Philadelphia Urban Gardeners Struggle with Land Tenure Issues
By Johanna Hoffman
It’s an early summer afternoon and West Philadelphia’s Mill Creek Farm is a bustle of activity. Co-founders Johanna Rosen and Jade Walker pick asparagus sprigs thicker than a human thumb while volunteer farmers work on verdant arugula patches and neighbors pop in to say hello.
Photo courtesy Mill Creek Farm
This is a major change of scene for the two-acre plot. Before it became a farm six years ago, the Mill Creek site was a vacant plot filled with trash. Rosen and Walker managed to get a 99-year lease for the lot, which is managed by Philadelphia’s Redevelopment Authority (RDA). The catch? Should the RDA call for it, the two would be kicked out with just 30 days notice.
The two women are far from alone in their predicament. All across Philadelphia — a city with over 400 documented food production sites — farmers and gardeners operate under the reality that their lots could be taken away at any time. Just down the road from Mill Creek Farm, Sloan St Garden is in the process of being evicted. Farther east, the Berks Street and children’s community garden was recently built over by a city housing project. “Every (lease) situation is different but the problem is definitely citywide,” says Rosen.
What spearates Mill Creek Farm from the rest, however, is that its land is likely unusable for anything but food production. The Mill Creek, after which the farm is named, runs under the property, compromising the structural stability of surrounding land. As Anne Spirn, Professor of Landscape Architecture at MIT who has studied the Mill Creek Watershed for over two decades, said at a public forum recently: “The Mill Creek sewer undermines sidewalk and building foundations, posing a general hazard to the surrounding community.” Indeed, public housing built on the site in past decades fell in, damaging property and injuring homeowners.
Despite such evidence, the city has so far been unwilling to designate the Mill Creek Farm site as a permanent green space. Despite outward praise for the land management and community building services urban gardens like Mill Creek Farm provide, the city has yet to make their protection and management a coordinated priority. Those who try to buy urban farmland from the city come up against the infamously impenetrable world of Philadelphia politics. “There’s more and more talk nowadays about local food, grown without pesticides,” Walker says, “but the people and places that are doing that work are still marginalized.”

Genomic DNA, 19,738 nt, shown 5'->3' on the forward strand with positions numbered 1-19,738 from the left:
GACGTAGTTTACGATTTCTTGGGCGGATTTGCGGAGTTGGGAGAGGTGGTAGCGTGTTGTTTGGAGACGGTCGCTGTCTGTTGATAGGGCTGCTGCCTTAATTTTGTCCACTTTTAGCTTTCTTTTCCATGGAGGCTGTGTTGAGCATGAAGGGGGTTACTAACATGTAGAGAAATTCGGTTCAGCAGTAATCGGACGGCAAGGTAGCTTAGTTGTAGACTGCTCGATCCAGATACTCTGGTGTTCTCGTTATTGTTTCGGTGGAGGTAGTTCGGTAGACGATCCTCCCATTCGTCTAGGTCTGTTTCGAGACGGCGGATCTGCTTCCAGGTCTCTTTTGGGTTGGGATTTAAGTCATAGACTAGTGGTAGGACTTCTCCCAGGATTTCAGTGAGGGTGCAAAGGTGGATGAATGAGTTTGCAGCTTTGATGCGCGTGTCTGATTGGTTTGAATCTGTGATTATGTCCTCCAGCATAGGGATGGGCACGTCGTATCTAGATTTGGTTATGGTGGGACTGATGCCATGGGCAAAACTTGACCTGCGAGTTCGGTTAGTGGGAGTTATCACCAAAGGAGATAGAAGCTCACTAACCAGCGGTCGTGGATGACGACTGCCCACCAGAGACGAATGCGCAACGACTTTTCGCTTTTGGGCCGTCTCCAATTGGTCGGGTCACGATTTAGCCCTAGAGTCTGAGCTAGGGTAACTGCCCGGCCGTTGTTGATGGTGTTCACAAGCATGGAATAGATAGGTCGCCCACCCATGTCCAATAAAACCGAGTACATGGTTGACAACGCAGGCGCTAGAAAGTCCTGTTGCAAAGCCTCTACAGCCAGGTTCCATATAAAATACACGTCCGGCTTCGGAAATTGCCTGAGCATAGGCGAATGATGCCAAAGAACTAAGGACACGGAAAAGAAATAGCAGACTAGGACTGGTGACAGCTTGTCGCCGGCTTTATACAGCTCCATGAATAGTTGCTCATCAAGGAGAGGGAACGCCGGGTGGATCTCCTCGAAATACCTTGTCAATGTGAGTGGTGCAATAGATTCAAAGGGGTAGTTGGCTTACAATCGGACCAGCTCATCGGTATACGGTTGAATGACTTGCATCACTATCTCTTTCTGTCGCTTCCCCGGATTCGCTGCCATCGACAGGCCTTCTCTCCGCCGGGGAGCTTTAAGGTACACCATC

Photo courtesy Mill Creek Farm
To look at more established urban farming centers like the San Francisco Bay, the answer would appear to be political organizing. Following aggressive lobbying efforts by organizations like San Francisco Urban Agricultural Alliance, San Francisco’s Board of Supervisors recently passed legislation that allows agricultural activities to operate throughout the city, making it one of the country’s most progressive urban agriculture policies. In Seattle, urban agriculture organizations have the collective power to push for the formation of Food Policy Councils and streamline municipal codes restricting urban agricultural efforts.
Back in Philadelphia, Rosen and Walker recognize the need for mobilization but remain realistic about what it takes to spearhead such organizing efforts. “Coalition-building is necessary and we’re working on it, but these things take time,” Rosen says. “There’s only so many hours in the day, and we like to spend some of them farming.”
For now, the two are operating on the assumption that Mill Creek Farm will be around for the coming years. As Walker says: “What else can you do?”